A tribute to...

Norman Coldham-Fussell AO

Published: 23/9/2019

"[He was] our Dad and we are all very proud of him and we miss him"

- Peter, Norman's loving son

A tough negotiator with a generous spirit, a photographic memory and a love of classical and Scottish music, Norman "Norm" Coldham-Fussell, crammed a lot into his 81 years.

Through a stellar career and his charitable endeavours, Norm's name is forever etched into the history books of Queensland's biggest mining and travel companies, the Queensland Youth Orchestra, the Queensland Mining Council and university honour rolls at the Queensland University of Technology and Griffith University.

Norm's story started with humble beginnings when he was born in Nambour on Queensland's Sunshine Coast in 1937. It developed to the point where he was named an Officer of the Order of Australia in 2005 for his service to the mining and travel industries and the community at large via the charitable organisations he championed and supported along the way.

Norm, who died in April this year, moved from Nambour to Toowoomba as a young child so his father, Ormonde, could work on the railways. As a child, he was a champion swimmer who won several State titles as he worked his way through school, first at Toowoomba East State School, then Toowoomba Technical College.

Norm left school at year 10 after his father became very ill and could no longer afford to pay for his education and he went to work for the Queensland Trustees where he completed the Associate of Accounting (AAUQ) through the University of Queensland (1959). While at the Queensland Trustees, he met his future wife, Amy - although soon after they met, he was posted to Cairns and their contact became restricted to phone calls from a public phone booth and handwritten letters backwards and forwards.

Not one to let a chance go past, Norm used the time in Cairns to study for a Chartered Secretaries (ACIS) qualification, which he gained with honours. The qualification and his experience with the Queensland Trustees helped Norm move to Dalby as company secretary for Napier Brothers. The move also meant he and Amy were able to see each other again, and on December 10, 1960, they married at St Luke's in Toowoomba.

Amy and Norm settled at Dalby. Their first child David was born the following year but died tragically in a day nursery accident. Then followed Peter, Julie, Geoffrey and Andrew. For nearly a decade Norm and the family stayed in Dalby, before Norm took a position in Sydney as company secretary with Thiess Equipment.

What followed for Norm was a steady ascendancy in the ranks of some of Queensland's biggest companies and a resume that speaks of passion, tenacity and generosity.

Norm transferred to Brisbane as company secretary for Thiess Holdings.

A caricature of Norman by John Shakespeare
A caricature of Norman by John Shakespeare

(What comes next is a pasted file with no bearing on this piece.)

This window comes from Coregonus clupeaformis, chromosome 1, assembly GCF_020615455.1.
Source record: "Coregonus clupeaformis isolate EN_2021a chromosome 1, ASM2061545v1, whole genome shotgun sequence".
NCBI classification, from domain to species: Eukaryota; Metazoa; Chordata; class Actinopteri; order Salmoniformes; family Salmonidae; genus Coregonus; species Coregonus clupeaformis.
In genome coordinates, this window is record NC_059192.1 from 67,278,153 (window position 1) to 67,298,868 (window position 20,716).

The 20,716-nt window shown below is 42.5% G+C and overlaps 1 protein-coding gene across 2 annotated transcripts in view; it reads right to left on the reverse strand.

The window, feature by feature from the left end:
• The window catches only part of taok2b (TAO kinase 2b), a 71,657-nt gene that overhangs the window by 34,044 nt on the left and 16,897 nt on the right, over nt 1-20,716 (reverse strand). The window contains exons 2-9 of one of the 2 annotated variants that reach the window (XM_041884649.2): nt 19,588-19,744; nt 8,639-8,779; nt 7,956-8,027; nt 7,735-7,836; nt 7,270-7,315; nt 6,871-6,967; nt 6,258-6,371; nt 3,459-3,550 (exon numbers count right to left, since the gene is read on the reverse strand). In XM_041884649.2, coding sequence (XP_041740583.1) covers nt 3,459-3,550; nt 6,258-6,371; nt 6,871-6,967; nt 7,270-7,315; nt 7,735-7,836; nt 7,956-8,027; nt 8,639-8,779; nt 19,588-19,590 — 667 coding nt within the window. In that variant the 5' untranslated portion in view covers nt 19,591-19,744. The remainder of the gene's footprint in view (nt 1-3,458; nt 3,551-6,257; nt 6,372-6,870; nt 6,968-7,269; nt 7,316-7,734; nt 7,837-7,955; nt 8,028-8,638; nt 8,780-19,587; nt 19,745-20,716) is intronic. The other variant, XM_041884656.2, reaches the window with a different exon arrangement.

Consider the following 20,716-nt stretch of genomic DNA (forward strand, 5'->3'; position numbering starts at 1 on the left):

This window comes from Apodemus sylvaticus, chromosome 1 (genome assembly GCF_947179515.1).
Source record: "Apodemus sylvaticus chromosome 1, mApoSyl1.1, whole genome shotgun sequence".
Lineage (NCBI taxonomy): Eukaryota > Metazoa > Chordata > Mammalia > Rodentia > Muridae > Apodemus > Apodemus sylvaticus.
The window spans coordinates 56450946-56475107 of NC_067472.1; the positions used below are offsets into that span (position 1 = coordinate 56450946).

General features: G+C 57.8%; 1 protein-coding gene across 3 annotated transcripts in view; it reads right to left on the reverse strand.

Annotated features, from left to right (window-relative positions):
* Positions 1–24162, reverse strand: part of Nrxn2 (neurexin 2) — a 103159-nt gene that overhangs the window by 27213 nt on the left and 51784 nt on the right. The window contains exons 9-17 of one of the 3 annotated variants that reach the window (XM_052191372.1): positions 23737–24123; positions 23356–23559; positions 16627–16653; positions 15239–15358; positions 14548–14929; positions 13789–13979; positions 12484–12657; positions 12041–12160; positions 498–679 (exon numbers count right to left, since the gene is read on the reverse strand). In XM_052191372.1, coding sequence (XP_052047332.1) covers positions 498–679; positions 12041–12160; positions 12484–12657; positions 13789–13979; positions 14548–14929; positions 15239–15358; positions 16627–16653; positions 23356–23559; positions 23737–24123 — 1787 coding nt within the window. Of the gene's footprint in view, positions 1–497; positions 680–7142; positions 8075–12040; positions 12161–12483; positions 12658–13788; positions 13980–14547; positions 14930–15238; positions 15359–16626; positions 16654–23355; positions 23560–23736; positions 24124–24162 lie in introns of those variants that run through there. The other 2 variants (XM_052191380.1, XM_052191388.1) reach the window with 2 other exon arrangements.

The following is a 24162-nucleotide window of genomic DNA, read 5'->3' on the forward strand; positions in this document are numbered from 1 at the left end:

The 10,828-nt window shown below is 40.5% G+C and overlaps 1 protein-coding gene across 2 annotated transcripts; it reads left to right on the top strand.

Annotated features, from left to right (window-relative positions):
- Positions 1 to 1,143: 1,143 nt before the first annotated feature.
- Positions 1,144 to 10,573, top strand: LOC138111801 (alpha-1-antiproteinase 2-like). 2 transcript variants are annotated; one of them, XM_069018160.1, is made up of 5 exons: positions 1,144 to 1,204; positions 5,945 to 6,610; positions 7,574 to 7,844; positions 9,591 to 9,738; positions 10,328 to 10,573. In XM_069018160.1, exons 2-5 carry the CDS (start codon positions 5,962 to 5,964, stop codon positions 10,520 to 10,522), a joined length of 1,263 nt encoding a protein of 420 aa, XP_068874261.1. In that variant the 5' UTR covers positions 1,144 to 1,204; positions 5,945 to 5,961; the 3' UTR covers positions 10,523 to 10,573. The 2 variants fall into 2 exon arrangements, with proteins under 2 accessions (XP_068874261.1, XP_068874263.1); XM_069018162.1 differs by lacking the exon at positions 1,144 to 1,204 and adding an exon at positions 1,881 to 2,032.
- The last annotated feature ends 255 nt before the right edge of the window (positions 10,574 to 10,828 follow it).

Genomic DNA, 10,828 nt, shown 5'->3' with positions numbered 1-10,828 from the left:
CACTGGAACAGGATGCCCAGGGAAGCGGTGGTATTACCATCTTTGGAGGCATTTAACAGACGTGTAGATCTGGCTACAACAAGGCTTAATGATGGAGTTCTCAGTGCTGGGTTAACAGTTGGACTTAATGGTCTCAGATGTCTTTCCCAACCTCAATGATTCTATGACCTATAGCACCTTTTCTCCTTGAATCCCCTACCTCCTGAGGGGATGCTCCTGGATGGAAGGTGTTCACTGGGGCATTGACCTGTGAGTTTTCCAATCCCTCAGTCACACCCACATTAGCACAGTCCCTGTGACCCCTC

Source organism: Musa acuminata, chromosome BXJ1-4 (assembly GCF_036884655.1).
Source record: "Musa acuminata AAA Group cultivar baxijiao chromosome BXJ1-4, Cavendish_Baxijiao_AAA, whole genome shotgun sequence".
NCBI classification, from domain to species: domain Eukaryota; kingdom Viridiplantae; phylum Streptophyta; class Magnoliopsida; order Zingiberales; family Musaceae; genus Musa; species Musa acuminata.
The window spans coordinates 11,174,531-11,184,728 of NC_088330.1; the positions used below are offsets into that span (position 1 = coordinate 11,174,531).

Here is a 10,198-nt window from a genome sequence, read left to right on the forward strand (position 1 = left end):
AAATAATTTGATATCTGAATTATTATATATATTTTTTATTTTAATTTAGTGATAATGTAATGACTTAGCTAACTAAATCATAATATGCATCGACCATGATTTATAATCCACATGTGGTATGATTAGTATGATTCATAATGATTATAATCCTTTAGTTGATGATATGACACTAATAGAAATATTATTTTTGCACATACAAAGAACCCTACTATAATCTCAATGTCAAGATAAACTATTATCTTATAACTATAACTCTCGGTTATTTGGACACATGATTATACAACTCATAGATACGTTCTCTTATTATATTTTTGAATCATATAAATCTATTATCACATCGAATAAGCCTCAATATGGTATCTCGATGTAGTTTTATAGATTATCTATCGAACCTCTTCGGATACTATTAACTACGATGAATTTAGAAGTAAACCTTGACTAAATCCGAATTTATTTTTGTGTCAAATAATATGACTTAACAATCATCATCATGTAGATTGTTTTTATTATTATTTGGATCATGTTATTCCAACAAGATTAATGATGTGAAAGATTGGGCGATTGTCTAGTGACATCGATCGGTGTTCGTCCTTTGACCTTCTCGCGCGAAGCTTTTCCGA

He then became Managing Director of Thiess before moving to Mount Isa Mines (MIM) to take the role of Executive General Manager and Director, rising through the ranks to become Managing Director and CEO of MIM from 1990 to 1995.

He continued to study and learn and became the Chairman of the Flight Centre board from 1995 to 2005 and a well-known director among multiple mining companies in Australia and beyond.

At the peak of his career Norm carried two nicknames - "Stormin' Norman" and "the Moon".

The first name was testament to his ability to get things done, the second a reflection on a hectic travel schedule that had him circling the world every 28 days. His travel history includes more than 100 trips to Japan alone.

On the career front, his roles were many and varied. They included being Chairman of the QIDC, Flight Centre, Hitec Energy and Indian Minerals Corporation and director with Namoi Cotton, Anaconda Nickel and Mesa Minerals.

He served as a President of the Queensland Mining Council, a member of the Business Council of Australia and a member of the Prime Minister's Science and Engineering Council and was briefly the Treasurer of the Queensland Liberal Party.

A life-long learner, Norm was conferred an Honorary Doctorate in 1994 by QUT after serving as an Executive in Residence for several months in the 1990s and from 1993 to 2000, he took his business skills to university in the role of Deputy Chancellor of Griffith University. His personal study extended to taking courses at Harvard Business School.

Outside of the business world Norm was generous with his time. For 13 years he served as President of the Queensland Youth Orchestra. While at Thiess he was a big supporter of the Scout's Gang Show, and together with his wife Amy, he was involved in supporting disadvantaged youth, including taking on the roles of Treasurer and Chair of Nathanael House, a refuge for young people aged 15-17 years.

Norm's son Peter says while his Dad could be aloof at times, driven by his passion for his work, he was always there for his children, determined to give them the "start that he never had".

He said he had a love of family and family history, a passion for Wales, Scotland, Scotch Whisky, and classical music, but most of all, he was "our Dad and we are all very proud of him and we miss him".

Norm is survived by his wife of 58 years, Amy, and his children Peter, Julie, Geoffrey and Andrew and their spouses Alfredo, Helen and Chantelle and grandchildren Harry, Anna, Alex, Bella and Beau.

Photograph of Norman
Photograph of Norman

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